Elevated lactate levels in the first 12 hours after successful resuscitation from pediatric cardiac arrest are associated with increased mortality. Lactate levels alone are not able to predict outcomes accurately enough for definitive prognostication but may approximate mortality observed in this large cohort of children’s hospitals.
doi:10.1097/PCC.0b013e3182976402
PMCID: PMC4092112  PMID: 23925146
children; heart arrest; lactate; resuscitation
21.  Effect of Alternative Chest Compression Techniques in Infant and Child on Rescuer Performance 
Objective
Current chest compression(CC) guidelines for an infant recommend a two finger(TF) technique with lone rescuer and a two thumb(TT) with two rescuers, and for a child either a One hand(OH) or Two hand(TH) technique with one or two rescuers. The effect of a 30:2 compression:ventilation ratio(C:V) using these techniques on CC quality and rescuer fatigue is unknown. We hypothesized that during lone rescuer CC, TT in infant and TH in child achieves better compression depth(CD) without additional rescuer fatigue compared with TF and OH respectively.
Design
Randomized observational study.
Setting
University affiliated pediatric hospital.
Subjects
Adult healthcare providers certified in BLS or Pediatric Advanced Life Support.
Interventions
Laerdal™ Baby ALS Trainer and Resusci Junior manikin were modified to digitally record compression depth(CD), compression pressure(CP) and compression rate(CR). Sixteen subjects were randomized to each of the four techniques to perform 5 minutes lone rescuer 30:2 C:V CPR. Rescuer heart rate(HR) and respiratory rate(RR) were recorded continuously and the recovery time(RT) interval for HR/RR to return to baseline was determined. Subjects were blinded to data recording. Groups were compared using two-sample, two-sided t-tests.
Measurements and Main Results
Two-thumb technique generated significantly higher CD and peak CP compared to TF (p<0.001); there was no significant difference between OH vs. TH. TF showed decay of CD and CP over time compared to TT. CR(per minute) and actual compressions delivered were not significantly different between groups. No significant difference of fatigue and recovery time were observed, except TT group had greater increase in the rescuer’s HR(bpm) from baseline compared to TF group, p=0.04.
Conclusions
Two-thumb compression provides higher CD and CP compared to TF without any evidence of decay in quality and additional rescuer fatigue over 5 minutes. There was no significant difference in child CC quality or rescuer fatigue between OH and TH. Two-thumb technique is preferred for infant CC and our data supports the current guidelines for child chest compression.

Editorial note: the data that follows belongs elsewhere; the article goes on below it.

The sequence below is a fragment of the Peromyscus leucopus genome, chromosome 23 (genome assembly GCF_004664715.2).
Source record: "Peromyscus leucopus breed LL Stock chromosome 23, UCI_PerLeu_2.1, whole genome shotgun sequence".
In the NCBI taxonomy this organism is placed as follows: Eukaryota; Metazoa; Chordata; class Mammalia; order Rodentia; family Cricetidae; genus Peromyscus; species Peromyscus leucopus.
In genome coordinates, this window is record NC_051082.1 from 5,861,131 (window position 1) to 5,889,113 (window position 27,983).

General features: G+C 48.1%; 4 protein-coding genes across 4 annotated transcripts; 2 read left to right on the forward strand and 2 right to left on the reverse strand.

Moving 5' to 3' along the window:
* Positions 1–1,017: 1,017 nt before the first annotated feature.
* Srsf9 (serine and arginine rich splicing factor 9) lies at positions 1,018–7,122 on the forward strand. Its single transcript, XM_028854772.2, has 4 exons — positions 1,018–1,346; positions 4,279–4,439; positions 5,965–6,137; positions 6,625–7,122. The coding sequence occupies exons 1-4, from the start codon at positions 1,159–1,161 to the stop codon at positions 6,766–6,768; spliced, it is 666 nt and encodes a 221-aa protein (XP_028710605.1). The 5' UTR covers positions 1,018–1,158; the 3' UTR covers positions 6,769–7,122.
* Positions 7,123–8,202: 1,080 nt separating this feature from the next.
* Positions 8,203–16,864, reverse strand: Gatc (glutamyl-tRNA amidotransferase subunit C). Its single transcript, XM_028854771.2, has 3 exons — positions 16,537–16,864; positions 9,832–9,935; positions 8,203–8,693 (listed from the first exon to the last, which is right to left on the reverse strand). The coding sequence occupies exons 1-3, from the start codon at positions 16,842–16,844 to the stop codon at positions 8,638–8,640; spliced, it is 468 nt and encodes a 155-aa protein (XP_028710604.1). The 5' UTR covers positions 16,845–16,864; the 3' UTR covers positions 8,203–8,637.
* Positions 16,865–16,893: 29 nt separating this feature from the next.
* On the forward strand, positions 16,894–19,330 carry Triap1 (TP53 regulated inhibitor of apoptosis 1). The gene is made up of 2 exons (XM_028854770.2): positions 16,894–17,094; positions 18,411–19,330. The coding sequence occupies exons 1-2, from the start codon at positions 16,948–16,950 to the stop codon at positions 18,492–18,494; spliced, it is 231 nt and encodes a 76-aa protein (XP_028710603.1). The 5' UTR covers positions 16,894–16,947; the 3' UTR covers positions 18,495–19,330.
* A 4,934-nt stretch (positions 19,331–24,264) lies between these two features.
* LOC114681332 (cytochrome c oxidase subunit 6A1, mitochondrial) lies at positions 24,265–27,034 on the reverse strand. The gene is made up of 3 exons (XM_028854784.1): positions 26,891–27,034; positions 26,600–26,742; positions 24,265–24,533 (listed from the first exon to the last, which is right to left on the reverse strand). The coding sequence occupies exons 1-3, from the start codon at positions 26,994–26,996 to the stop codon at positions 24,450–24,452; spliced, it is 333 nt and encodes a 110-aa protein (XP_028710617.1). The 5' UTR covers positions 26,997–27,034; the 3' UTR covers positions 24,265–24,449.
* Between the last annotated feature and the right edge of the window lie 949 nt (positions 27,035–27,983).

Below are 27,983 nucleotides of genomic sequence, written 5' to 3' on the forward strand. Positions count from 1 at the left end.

doi:10.1097/PCC.0b013e31819886ab
PMCID: PMC4088329  PMID: 19307812
Heart massage; Child; Infant; Cardiopulmonary Resuscitation; Fatigue
22.  Nonconvulsive Electrographic Seizures are Common in Children With Abusive Head Trauma* 
Objective
To determine the prevalence of nonconvulsive seizures in children with abusive head trauma.
Design
Retrospective study of children with abusive head trauma undergoing clinically indicated continuous electroencephalographic monitoring.
Setting
PICU of a tertiary care hospital.
Subjects
Children less than or equal to 2 years old with evidence of abusive head trauma determined by neuroimaging, physical examination, and determination of abuse by the Child Protection Team.
Interventions
None.
Measurements and Main Results
Thirty-two children with abusive head trauma were identified with a median age of 4 months (interquartile range 3, 5.5 months). Twenty-one of 32 children (66%) underwent electroencephalographic monitoring. Those monitored were more likely to have a lower admission Glasgow Coma Scale (8 vs 15, p = 0.05) and be intubated (16 vs 2, p = 0.002). Electrographic seizures occurred in 12 of 21 children (57%) and constituted electrographic status epilepticus in 8 of 12 children (67%). Electrographic seizures were entirely nonconvulsive in 8 of 12 children (67%). Electroencephalographic background category (discontinuous and slow-disorganized) (p = 0.02) and neuroimaging evidence of ischemia were associated with the presence of electrographic seizures (p = 0.05). Subjects who had electrographic seizures were no more likely to have clinical seizures at admission (67% electrographic seizures vs 33% none, p = 0.6), parenchymal imaging abnormalities (61% electrographic seizures vs 39% none, p = 0.40), or extra-axial imaging abnormalities (56% electrographic seizures vs 44% none, p = 0.72). Four of 21 (19%) children died prior to discharge; none had electrographic seizures, but all had attenuated-featureless electroencephalographic backgrounds. Follow-up outcome data were available for 16 of 17 survivors at a median duration of 9.5 months following PICU admission, and the presence of electrographic seizures or electrographic status epilepticus was not associated with the Glasgow Outcome Scale score (p = 0.10).